Males take it a tad more seriously, though, as instinct prepares them for breeding. During the rut, they’ll rob their body of 20 to 25 percent of its mass as they try breeding as many females as possible. Take your own weight and subtract 25 percent. That simple calculation clearly shows how run-down a buck can become and why beefing up supports their survival when transitioning from breeding season straight into a harsh winter. Winter may not be as harsh in a southern zone, but northern whitetails need every ounce of fat to make it through a ruthless winter.
For hunters, that means targeting high-value food sources now, especially those with a strong fat component. Constantly monitor whitetail nutrition sources, which vary depending on location, food palatability and whitetail preference. Whitetails often abandon agricultural food, such as corn or soybeans, once acorns begin dropping. The high fat content in mast like acorns adds more pounds per bite than natural browse and many food plot plantings. Keeping tabs on dropping acorns, particularly from white oaks, could mean the difference between action and stagnation at a clover plot.
Spotting early-October whitetails on food plots and in shorter crops like soybeans is easy. But if your locale sports oaks, be prepared for a disappearing act. That’s why constantly monitoring deer food sources each week—via surveillance or trail cameras—is so important in October.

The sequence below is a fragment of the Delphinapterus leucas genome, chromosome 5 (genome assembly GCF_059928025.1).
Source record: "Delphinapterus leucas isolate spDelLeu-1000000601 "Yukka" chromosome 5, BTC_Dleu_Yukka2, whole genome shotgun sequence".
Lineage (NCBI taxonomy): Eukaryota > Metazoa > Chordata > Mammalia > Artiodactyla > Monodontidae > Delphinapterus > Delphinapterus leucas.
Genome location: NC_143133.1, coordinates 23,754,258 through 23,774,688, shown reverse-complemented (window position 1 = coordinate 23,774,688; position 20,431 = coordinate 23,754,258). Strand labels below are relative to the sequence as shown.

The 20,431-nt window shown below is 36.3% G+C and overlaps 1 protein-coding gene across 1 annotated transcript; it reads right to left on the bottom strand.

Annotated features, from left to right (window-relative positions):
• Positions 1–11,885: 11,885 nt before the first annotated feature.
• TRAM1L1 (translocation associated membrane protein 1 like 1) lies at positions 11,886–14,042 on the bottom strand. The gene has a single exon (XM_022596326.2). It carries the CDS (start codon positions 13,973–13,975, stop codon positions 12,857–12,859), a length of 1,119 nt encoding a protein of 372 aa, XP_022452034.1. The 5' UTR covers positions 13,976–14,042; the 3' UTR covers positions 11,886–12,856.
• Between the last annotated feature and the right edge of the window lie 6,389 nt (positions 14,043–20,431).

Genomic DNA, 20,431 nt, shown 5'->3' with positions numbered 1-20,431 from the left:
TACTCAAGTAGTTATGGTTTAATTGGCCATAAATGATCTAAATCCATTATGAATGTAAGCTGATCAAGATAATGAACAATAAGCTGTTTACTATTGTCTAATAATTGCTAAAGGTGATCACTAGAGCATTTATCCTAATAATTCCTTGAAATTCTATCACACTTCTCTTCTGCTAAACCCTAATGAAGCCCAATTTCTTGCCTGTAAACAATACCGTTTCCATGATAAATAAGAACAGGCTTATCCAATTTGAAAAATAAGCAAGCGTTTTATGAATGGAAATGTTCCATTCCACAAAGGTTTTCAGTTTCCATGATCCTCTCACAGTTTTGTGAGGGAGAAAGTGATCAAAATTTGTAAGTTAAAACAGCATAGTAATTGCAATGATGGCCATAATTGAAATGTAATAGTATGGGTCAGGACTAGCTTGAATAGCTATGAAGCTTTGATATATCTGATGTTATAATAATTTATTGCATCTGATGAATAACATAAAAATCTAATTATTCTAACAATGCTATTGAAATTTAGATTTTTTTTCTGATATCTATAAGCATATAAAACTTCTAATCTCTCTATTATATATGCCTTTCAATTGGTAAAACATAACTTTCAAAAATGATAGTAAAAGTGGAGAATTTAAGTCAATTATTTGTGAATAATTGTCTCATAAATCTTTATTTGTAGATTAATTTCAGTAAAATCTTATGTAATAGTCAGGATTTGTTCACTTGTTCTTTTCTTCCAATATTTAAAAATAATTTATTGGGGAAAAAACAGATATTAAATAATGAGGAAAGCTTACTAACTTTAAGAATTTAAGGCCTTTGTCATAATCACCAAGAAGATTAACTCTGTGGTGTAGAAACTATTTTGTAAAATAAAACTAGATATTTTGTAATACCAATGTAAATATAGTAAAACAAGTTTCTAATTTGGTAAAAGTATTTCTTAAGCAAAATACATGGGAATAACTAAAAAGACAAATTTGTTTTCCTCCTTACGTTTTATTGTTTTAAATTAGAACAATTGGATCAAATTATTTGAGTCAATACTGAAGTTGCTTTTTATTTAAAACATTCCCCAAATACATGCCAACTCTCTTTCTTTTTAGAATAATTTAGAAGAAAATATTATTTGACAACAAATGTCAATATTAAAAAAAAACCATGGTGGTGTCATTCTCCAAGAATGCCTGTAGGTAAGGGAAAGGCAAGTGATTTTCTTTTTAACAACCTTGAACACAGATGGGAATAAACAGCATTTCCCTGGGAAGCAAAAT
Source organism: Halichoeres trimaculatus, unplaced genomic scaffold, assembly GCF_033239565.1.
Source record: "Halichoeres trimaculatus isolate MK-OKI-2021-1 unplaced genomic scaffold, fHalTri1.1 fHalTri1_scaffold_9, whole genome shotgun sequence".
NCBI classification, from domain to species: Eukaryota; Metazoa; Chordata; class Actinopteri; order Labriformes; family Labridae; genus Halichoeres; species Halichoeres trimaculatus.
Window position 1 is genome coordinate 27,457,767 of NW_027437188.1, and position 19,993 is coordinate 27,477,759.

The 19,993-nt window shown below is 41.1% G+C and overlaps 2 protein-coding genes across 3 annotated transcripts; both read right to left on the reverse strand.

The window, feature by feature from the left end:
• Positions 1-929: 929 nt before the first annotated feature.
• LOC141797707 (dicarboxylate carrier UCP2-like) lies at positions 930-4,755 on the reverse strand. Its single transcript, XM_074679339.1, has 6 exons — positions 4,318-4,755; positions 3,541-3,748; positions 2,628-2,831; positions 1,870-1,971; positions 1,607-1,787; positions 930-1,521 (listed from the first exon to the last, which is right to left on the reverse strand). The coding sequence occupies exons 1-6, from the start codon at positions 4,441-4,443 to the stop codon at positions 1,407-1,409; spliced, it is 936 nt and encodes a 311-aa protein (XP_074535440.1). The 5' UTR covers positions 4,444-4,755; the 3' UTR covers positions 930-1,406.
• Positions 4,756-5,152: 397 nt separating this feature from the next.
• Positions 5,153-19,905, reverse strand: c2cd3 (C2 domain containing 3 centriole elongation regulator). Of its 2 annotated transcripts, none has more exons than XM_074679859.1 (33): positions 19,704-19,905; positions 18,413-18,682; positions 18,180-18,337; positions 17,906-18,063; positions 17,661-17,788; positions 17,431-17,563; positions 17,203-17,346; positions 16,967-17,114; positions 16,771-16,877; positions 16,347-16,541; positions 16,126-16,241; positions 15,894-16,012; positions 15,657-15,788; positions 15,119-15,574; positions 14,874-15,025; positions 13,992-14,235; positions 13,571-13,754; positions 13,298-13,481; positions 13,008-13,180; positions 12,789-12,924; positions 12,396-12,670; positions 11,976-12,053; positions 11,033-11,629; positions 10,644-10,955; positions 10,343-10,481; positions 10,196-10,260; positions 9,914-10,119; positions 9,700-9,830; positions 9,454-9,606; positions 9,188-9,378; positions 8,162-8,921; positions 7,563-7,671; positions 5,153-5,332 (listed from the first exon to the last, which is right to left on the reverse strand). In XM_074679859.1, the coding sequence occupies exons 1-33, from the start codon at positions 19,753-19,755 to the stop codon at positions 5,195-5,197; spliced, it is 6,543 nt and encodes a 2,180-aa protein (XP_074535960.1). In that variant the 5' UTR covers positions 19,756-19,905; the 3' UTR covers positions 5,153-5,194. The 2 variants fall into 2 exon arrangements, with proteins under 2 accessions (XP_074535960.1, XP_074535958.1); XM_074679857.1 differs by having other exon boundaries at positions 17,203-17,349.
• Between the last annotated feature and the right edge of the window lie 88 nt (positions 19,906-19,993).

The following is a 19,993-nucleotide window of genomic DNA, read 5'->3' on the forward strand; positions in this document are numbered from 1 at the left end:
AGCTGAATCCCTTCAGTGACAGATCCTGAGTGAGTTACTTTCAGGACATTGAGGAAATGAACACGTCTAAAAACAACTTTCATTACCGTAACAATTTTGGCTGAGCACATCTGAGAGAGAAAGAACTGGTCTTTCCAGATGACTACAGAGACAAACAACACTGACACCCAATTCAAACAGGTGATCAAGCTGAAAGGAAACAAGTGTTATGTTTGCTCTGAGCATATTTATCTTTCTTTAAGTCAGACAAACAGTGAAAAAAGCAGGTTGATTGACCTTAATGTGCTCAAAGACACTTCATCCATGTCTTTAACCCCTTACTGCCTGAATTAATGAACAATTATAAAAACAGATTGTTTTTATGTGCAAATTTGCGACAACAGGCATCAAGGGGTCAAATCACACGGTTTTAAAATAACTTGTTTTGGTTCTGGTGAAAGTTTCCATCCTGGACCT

Also, set up as many ambushes leading to oaks, food plots and any large agricultural fields as possible. Take into consideration predominate winds, edge opportunities and stealthy entries and exits from stands. This can be a challenge, as fields fill up with deer at night. A better option to reduce your human footprint is setting up just inside cover. That way, when shooting light evaporates you can slink out behind a veil of hardwoods.
As Halloween approaches, the upcoming breeding season becomes a bigger priority to bucks. With testosterone surging and nearing full capacity by October’s end, bucks change their routine. Some studies suggest that bucks that may have gone into the underground acorn bunker are now daylighting again, adding as much as five more minutes of daylight movement per day as November nears.
Besides moving more during daylight hours and not supersizing their meals, bucks also release more of their pent-up energy by making fresh rubs and scrapes, which start appearing seemingly overnight. Typically, bucks max out on testosterone approximately 2 weeks before does begin cycling. To relieve their anxiety, males hound females relentlessly, rub trees and tend scrapes.
Trail cameras will undoubtedly reveal more daylight movement, and if you follow the real-time clues of rubs and scrapes, you may pinpoint buck lairs. Identify a pre-rut pattern, and you’ve stacked the odds in your favor as high as possible. Right now, bucks frequently repeat their visits and refresh primary scrapes. Look for the most rubs leading to the largest, most active scrapes, and your whitetail season could easily end before the rut’s randomness kicks off in early November. Consider marking every new rub and scrape on a hunting app (HuntStand is my preferred choice) to reveal patterns right on the satellite image.